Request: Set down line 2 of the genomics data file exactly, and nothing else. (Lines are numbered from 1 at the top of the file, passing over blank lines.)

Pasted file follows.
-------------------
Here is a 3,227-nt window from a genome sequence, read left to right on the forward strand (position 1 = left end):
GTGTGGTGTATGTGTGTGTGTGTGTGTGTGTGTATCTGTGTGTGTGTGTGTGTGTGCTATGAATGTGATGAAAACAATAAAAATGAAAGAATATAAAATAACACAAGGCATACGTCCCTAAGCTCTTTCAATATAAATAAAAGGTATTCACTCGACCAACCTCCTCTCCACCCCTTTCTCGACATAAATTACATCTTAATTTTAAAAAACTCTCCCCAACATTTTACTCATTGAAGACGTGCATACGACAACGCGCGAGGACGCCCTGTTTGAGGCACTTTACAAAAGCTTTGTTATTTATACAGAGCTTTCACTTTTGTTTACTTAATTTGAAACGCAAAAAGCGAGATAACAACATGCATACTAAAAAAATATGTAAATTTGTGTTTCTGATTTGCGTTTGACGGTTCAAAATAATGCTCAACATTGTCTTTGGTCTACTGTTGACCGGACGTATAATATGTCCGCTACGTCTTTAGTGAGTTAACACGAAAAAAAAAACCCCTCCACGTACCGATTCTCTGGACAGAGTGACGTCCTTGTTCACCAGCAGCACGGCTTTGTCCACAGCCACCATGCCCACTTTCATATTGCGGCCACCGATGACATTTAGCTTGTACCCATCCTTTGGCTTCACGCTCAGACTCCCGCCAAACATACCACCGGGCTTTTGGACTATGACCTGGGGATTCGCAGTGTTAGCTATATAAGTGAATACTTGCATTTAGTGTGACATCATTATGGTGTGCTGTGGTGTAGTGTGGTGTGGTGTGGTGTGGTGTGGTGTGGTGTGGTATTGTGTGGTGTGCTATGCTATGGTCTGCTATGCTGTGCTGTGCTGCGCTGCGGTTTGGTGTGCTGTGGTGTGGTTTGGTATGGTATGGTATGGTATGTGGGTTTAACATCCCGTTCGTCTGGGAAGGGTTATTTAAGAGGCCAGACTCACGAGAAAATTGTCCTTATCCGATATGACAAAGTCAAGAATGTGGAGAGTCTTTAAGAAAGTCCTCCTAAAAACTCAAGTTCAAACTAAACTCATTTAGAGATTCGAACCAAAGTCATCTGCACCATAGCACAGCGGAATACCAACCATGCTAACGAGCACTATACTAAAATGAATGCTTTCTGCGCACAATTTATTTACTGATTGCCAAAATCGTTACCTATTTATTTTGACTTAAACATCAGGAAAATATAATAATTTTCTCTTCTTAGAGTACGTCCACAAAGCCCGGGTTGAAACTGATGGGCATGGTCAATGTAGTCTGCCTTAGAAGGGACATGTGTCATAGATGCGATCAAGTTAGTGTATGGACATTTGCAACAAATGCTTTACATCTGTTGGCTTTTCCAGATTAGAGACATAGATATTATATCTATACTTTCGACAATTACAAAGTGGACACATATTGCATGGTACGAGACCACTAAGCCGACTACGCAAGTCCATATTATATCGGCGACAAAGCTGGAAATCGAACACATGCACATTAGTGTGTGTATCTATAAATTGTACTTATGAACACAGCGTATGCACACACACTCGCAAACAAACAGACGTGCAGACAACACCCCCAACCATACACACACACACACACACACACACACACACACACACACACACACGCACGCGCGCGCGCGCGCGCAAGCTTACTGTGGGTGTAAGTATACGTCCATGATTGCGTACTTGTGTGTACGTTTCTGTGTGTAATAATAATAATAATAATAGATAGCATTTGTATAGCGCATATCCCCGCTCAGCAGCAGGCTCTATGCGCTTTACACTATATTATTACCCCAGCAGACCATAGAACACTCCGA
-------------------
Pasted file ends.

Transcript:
GTGTGGTGTATGTGTGTGTGTGTGTGTGTGTGTATCTGTGTGTGTGTGTGTGTGTGCTATGAATGTGATGAAAACAATAAAAATGAAAGAATATAAAATAACACAAGGCATACGTCCCTAAGCTCTTTCAATATAAATAAAAGGTATTCACTCGACCAACCTCCTCTCCACCCCTTTCTCGACATAAATTACATCTTAATTTTAAAAAACTCTCCCCAACATTTTACTCATTGAAGACGTGCATACGACAACGCGCGAGGACGCCCTGTTTGAGGCACTTTACAAAAGCTTTGTTATTTATACAGAGCTTTCACTTTTGTTTACTTAATTTGAAACGCAAAAAGCGAGATAACAACATGCATACTAAAAAAATATGTAAATTTGTGTTTCTGATTTGCGTTTGACGGTTCAAAATAATGCTCAACATTGTCTTTGGTCTACTGTTGACCGGACGTATAATATGTCCGCTACGTCTTTAGTGAGTTAACACGAAAAAAAAAACCCCTCCACGTACCGATTCTCTGGACAGAGTGACGTCCTTGTTCACCAGCAGCACGGCTTTGTCCACAGCCACCATGCCCACTTTCATATTGCGGCCACCGATGACATTTAGCTTGTACCCATCCTTTGGCTTCACGCTCAGACTCCCGCCAAACATACCACCGGGCTTTTGGACTATGACCTGGGGATTCGCAGTGTTAGCTATATAAGTGAATACTTGCATTTAGTGTGACATCATTATGGTGTGCTGTGGTGTAGTGTGGTGTGGTGTGGTGTGGTGTGGTGTGGTGTGGTATTGTGTGGTGTGCTATGCTATGGTCTGCTATGCTGTGCTGTGCTGCGCTGCGGTTTGGTGTGCTGTGGTGTGGTTTGGTATGGTATGGTATGGTATGTGGGTTTAACATCCCGTTCGTCTGGGAAGGGTTATTTAAGAGGCCAGACTCACGAGAAAATTGTCCTTATCCGATATGACAAAGTCAAGAATGTGGAGAGTCTTTAAGAAAGTCCTCCTAAAAACTCAAGTTCAAACTAAACTCATTTAGAGATTCGAACCAAAGTCATCTGCACCATAGCACAGCGGAATACCAACCATGCTAACGAGCACTATACTAAAATGAATGCTTTCTGCGCACAATTTATTTACTGATTGCCAAAATCGTTACCTATTTATTTTGACTTAAACATCAGGAAAATATAATAATTTTCTCTTCTTAGAGTACGTCCACAAAGCCCGGGTTGAAACTGATGGGCATGGTCAATGTAGTCTGCCTTAGAAGGGACATGTGTCATAGATGCGATCAAGTTAGTGTATGGACATTTGCAACAAATGCTTTACATCTGTTGGCTTTTCCAGATTAGAGACATAGATATTATATCTATACTTTCGACAATTACAAAGTGGACACATATTGCATGGTACGAGACCACTAAGCCGACTACGCAAGTCCATATTATATCGGCGACAAAGCTGGAAATCGAACACATGCACATTAGTGTGTGTATCTATAAATTGTACTTATGAACACAGCGTATGCACACACACTCGCAAACAAACAGACGTGCAGACAACACCCCCAACCATACACACACACACACACACACACACACACACACACACACACACACGCACGCGCGCGCGCGCGCGCAAGCTTACTGTGGGTGTAAGTATACGTCCATGATTGCGTACTTGTGTGTACGTTTCTGTGTGTAATAATAATAATAATAATAGATAGCATTTGTATAGCGCATATCCCCGCTCAGCAGCAGGCTCTATGCGCTTTACACTATATTATTACCCCAGCAGACCATAGAACACTCCGA